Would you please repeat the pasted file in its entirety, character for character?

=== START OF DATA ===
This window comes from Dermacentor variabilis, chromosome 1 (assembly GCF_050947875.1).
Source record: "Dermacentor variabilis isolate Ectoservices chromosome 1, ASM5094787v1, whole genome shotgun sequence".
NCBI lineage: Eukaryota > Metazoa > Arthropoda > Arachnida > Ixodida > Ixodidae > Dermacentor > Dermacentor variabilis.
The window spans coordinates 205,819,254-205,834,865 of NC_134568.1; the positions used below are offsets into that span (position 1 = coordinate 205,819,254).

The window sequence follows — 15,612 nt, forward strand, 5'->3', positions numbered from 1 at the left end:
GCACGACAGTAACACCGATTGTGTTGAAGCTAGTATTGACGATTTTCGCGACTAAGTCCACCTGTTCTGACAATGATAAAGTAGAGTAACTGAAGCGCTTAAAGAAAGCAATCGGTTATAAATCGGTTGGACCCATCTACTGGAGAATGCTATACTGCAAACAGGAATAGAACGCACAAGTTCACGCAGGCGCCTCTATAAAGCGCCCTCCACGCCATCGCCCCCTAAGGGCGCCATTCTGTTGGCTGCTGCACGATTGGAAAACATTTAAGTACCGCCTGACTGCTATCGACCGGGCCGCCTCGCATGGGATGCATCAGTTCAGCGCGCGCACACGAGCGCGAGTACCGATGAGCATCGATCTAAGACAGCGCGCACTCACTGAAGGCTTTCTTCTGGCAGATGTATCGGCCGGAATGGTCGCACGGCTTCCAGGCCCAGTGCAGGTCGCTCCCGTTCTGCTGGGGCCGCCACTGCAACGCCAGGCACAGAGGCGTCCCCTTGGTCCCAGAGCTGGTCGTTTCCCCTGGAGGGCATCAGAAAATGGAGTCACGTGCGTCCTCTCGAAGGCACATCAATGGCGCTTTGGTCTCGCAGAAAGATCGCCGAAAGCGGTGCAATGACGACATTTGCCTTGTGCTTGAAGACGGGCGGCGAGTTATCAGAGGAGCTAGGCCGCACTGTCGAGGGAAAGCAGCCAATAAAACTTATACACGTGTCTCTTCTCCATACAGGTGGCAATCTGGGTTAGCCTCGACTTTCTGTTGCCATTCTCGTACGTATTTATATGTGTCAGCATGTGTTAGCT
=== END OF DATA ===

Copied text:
This window comes from Dermacentor variabilis, chromosome 1 (assembly GCF_050947875.1).
Source record: "Dermacentor variabilis isolate Ectoservices chromosome 1, ASM5094787v1, whole genome shotgun sequence".
NCBI lineage: Eukaryota > Metazoa > Arthropoda > Arachnida > Ixodida > Ixodidae > Dermacentor > Dermacentor variabilis.
The window spans coordinates 205,819,254-205,834,865 of NC_134568.1; the positions used below are offsets into that span (position 1 = coordinate 205,819,254).

The window sequence follows — 15,612 nt, forward strand, 5'->3', positions numbered from 1 at the left end:
GCACGACAGTAACACCGATTGTGTTGAAGCTAGTATTGACGATTTTCGCGACTAAGTCCACCTGTTCTGACAATGATAAAGTAGAGTAACTGAAGCGCTTAAAGAAAGCAATCGGTTATAAATCGGTTGGACCCATCTACTGGAGAATGCTATACTGCAAACAGGAATAGAACGCACAAGTTCACGCAGGCGCCTCTATAAAGCGCCCTCCACGCCATCGCCCCCTAAGGGCGCCATTCTGTTGGCTGCTGCACGATTGGAAAACATTTAAGTACCGCCTGACTGCTATCGACCGGGCCGCCTCGCATGGGATGCATCAGTTCAGCGCGCGCACACGAGCGCGAGTACCGATGAGCATCGATCTAAGACAGCGCGCACTCACTGAAGGCTTTCTTCTGGCAGATGTATCGGCCGGAATGGTCGCACGGCTTCCAGGCCCAGTGCAGGTCGCTCCCGTTCTGCTGGGGCCGCCACTGCAACGCCAGGCACAGAGGCGTCCCCTTGGTCCCAGAGCTGGTCGTTTCCCCTGGAGGGCATCAGAAAATGGAGTCACGTGCGTCCTCTCGAAGGCACATCAATGGCGCTTTGGTCTCGCAGAAAGATCGCCGAAAGCGGTGCAATGACGACATTTGCCTTGTGCTTGAAGACGGGCGGCGAGTTATCAGAGGAGCTAGGCCGCACTGTCGAGGGAAAGCAGCCAATAAAACTTATACACGTGTCTCTTCTCCATACAGGTGGCAATCTGGGTTAGCCTCGACTTTCTGTTGCCATTCTCGTACGTATTTATATGTGTCAGCATGTGTTAGCT